Annie Aningmiuq finished in second place for her story of an Inuk man in love who leaves Kinngait for Pangnirtung to be with his soon-to-be wife.

“I knew it was going to be great because it’s loosely based off of my late dad’s stories of what he told me about my mother,” Aningmiuq told Nunatsiaq News in an email.

“He loved her so much so I knew people would respond well to it because we have all had that feeling of love.”

She said the competition didn’t help her writing career — although the $10,000 prize was nice — but she encourages others to apply this year.

Aningmiuq’s novel isn’t finished; she is planning to work on it in the summer when she has more free time.

“I’m not even sure it will ever be published. Of course that is the ultimate dream of mine. I would love for Inuit to read a love story in Inuktitut,” she said. “How cool would that be?”

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(6) Comments:

  1. Posted by Consistency on

    It seems like this would have been a perfect article to first publish in Inuktitut then provide the English translation later.

    Nunatsiaq you dropped the ball on this one.

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  2. Posted by Northern Baffin on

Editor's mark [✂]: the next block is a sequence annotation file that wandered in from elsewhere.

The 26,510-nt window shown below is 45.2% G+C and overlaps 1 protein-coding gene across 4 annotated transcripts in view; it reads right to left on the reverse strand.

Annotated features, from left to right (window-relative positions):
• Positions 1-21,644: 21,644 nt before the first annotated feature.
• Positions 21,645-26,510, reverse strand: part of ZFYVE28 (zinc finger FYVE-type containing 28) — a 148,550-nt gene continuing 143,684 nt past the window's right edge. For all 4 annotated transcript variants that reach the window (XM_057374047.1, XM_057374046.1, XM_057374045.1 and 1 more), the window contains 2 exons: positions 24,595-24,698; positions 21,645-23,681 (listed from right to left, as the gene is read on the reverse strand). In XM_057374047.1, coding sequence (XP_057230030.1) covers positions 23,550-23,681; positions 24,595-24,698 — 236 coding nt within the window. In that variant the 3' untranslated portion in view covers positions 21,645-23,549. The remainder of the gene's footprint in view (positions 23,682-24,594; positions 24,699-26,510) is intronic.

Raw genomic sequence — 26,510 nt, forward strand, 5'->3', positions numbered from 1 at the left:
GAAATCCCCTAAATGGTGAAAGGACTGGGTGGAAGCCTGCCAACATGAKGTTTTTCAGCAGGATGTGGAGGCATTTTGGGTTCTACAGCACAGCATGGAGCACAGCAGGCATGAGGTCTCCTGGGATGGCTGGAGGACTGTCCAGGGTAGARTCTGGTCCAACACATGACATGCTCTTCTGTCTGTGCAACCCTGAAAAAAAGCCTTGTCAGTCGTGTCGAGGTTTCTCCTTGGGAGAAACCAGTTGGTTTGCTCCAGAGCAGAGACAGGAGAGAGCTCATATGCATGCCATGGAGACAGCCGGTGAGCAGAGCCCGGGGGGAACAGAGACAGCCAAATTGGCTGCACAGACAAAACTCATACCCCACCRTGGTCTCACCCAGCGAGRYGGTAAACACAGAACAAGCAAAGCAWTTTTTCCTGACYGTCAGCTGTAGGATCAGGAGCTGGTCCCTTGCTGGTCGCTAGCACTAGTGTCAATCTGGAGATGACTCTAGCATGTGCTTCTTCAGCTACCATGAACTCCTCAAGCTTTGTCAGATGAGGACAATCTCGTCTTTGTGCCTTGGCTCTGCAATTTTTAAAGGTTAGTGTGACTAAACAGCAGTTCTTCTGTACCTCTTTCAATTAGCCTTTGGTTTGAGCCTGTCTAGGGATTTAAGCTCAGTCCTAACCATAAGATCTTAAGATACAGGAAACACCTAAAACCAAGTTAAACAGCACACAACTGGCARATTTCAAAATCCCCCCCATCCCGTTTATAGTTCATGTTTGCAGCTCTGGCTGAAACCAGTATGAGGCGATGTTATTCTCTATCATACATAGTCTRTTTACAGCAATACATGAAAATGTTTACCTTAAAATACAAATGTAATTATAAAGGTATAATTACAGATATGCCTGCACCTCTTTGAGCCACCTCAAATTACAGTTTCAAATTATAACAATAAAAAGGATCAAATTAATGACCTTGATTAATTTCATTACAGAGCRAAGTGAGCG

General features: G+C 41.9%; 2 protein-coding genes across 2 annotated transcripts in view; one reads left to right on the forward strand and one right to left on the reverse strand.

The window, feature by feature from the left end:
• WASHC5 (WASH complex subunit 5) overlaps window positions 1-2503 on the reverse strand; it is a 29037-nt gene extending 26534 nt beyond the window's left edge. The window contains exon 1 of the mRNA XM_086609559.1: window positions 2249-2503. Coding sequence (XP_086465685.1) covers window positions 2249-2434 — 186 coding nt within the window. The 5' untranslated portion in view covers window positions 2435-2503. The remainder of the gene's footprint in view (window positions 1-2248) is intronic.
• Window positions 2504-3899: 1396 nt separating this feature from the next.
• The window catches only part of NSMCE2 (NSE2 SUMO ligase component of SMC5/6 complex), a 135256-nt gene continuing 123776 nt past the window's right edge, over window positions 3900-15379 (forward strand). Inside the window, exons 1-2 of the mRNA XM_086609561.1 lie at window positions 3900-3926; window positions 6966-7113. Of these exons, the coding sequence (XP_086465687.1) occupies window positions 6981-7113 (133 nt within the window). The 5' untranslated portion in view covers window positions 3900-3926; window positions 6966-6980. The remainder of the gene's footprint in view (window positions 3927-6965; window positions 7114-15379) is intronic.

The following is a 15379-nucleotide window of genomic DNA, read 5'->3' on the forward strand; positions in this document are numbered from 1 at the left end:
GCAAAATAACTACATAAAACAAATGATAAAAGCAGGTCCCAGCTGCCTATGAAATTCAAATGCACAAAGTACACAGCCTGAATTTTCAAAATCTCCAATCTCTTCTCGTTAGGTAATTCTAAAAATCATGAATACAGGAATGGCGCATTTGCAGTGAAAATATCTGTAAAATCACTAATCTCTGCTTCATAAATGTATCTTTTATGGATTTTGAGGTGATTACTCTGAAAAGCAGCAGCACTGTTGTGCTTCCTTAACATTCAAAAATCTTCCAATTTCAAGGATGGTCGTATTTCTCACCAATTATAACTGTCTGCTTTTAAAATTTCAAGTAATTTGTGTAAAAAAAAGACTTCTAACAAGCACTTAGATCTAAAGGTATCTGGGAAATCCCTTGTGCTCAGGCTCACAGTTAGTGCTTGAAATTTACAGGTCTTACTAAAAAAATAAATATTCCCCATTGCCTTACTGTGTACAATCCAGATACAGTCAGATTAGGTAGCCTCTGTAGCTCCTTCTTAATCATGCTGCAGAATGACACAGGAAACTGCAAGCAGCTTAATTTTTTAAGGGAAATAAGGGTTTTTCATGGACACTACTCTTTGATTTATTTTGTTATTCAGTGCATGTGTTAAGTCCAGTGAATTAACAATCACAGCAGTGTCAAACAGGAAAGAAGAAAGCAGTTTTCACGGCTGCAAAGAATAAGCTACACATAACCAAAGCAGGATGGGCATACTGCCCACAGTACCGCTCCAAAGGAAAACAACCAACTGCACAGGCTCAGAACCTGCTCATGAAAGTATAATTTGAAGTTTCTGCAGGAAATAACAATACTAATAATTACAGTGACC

i would love to read these stories, are they online?

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  3. Posted by Inuk Person on

    “Nunavut Tunngavik Foundation, a charity operated by Nunavut Tunngavik Inc., the organization responsible for ensuring Inuit benefit from the Nunavut Agreement.”
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    Only a handful of beneficiaries are benefitting from the Inuktuuqta. Not a very efficient way for the beneficiaries to benefit from the Nunavut Tunngavik Foundation

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    • Posted by Consistency on

      It is important to get more people to try writing stories in Inuktitut. I want my kids and grandkids to be able to read more stories written my Inuit in Inuktitut. that will be one way of increasing their knowledge and expanding vocabulary. also in the schools book reports could be on relevant stories. And that WILL benefit all Inuit if education levels can go up by engaging more Inuit.

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      • Posted by Inuk Person on

        “Aningmiuq’s novel isn’t finished; she is planning to work on it in the summer when she has more free time.

        “I’m not even sure it will ever be published.”
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        Perhaps we’ll wait and see if it’ll be published.

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    • Posted by eskimo joe on

      Not even that, its the RIOs and NTI staff that benefits, huge salaries, best hotels, and hardly anyone to answer too about their spending habit, they are the real beneficiaries’, big time. Ohhh this poor Inuk. Many of the senior staff earns more than PM and elected officials, wow, this old joe says wow….I wanna I wanna but they wouldn’t take me.